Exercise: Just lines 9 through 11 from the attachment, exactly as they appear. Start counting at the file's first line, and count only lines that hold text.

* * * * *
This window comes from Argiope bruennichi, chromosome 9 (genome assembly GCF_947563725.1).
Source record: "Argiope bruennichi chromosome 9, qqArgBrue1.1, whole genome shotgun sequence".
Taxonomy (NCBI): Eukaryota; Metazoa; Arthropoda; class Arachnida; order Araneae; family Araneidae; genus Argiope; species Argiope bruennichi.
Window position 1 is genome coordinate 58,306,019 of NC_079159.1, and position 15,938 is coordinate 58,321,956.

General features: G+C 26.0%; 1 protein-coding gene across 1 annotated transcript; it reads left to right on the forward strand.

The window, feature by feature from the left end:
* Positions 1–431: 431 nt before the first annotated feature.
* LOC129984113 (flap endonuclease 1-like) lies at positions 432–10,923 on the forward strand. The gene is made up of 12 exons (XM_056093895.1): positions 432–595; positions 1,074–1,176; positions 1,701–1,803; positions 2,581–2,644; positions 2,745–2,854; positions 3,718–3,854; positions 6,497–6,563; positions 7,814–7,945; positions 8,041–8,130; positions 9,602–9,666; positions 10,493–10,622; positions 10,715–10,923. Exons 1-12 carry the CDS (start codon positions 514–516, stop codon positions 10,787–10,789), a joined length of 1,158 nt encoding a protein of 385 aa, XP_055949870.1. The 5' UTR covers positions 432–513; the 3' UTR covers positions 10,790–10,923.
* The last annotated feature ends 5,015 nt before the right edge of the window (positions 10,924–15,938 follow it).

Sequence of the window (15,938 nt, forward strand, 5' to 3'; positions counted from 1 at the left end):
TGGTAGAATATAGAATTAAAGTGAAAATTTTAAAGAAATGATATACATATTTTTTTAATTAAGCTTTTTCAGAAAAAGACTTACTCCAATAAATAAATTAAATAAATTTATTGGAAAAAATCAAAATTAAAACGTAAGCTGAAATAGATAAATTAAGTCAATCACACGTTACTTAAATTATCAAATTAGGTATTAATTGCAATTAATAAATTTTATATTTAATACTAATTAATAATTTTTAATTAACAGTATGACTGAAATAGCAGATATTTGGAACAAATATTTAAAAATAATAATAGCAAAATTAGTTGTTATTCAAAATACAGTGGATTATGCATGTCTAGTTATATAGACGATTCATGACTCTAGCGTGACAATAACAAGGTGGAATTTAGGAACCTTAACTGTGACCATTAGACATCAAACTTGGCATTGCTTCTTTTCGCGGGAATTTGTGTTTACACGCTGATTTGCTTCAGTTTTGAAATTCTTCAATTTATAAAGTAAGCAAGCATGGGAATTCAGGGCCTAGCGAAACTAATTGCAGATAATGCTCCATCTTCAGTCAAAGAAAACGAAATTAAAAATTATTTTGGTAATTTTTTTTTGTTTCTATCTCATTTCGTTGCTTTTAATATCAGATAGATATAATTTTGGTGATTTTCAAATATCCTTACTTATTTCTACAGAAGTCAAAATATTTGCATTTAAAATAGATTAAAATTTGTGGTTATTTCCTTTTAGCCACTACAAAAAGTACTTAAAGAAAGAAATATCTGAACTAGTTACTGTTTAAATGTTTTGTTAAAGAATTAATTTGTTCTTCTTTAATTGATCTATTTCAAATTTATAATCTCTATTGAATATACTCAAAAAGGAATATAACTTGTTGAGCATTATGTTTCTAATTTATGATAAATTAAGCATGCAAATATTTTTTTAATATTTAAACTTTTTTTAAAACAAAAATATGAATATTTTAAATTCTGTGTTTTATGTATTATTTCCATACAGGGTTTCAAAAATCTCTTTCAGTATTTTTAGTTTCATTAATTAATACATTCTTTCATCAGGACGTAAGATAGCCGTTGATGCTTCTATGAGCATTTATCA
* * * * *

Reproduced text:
* The last annotated feature ends 5,015 nt before the right edge of the window (positions 10,924–15,938 follow it).

Sequence of the window (15,938 nt, forward strand, 5' to 3'; positions counted from 1 at the left end):
TGGTAGAATATAGAATTAAAGTGAAAATTTTAAAGAAATGATATACATATTTTTTTAATTAAGCTTTTTCAGAAAAAGACTTACTCCAATAAATAAATTAAATAAATTTATTGGAAAAAATCAAAATTAAAACGTAAGCTGAAATAGATAAATTAAGTCAATCACACGTTACTTAAATTATCAAATTAGGTATTAATTGCAATTAATAAATTTTATATTTAATACTAATTAATAATTTTTAATTAACAGTATGACTGAAATAGCAGATATTTGGAACAAATATTTAAAAATAATAATAGCAAAATTAGTTGTTATTCAAAATACAGTGGATTATGCATGTCTAGTTATATAGACGATTCATGACTCTAGCGTGACAATAACAAGGTGGAATTTAGGAACCTTAACTGTGACCATTAGACATCAAACTTGGCATTGCTTCTTTTCGCGGGAATTTGTGTTTACACGCTGATTTGCTTCAGTTTTGAAATTCTTCAATTTATAAAGTAAGCAAGCATGGGAATTCAGGGCCTAGCGAAACTAATTGCAGATAATGCTCCATCTTCAGTCAAAGAAAACGAAATTAAAAATTATTTTGGTAATTTTTTTTTGTTTCTATCTCATTTCGTTGCTTTTAATATCAGATAGATATAATTTTGGTGATTTTCAAATATCCTTACTTATTTCTACAGAAGTCAAAATATTTGCATTTAAAATAGATTAAAATTTGTGGTTATTTCCTTTTAGCCACTACAAAAAGTACTTAAAGAAAGAAATATCTGAACTAGTTACTGTTTAAATGTTTTGTTAAAGAATTAATTTGTTCTTCTTTAATTGATCTATTTCAAATTTATAATCTCTATTGAATATACTCAAAAAGGAATATAACTTGTTGAGCATTATGTTTCTAATTTATGATAAATTAAGCATGCAAATATTTTTTTAATATTTAAACTTTTTTTAAAACAAAAATATGAATATTTTAAATTCTGTGTTTTATGTATTATTTCCATACAGGGTTTCAAAAATCTCTTTCAGTATTTTTAGTTTCATTAATTAATACATTCTTTCATCAGGACGTAAGATAGCCGTTGATGCTTCTATGAGCATTTATCA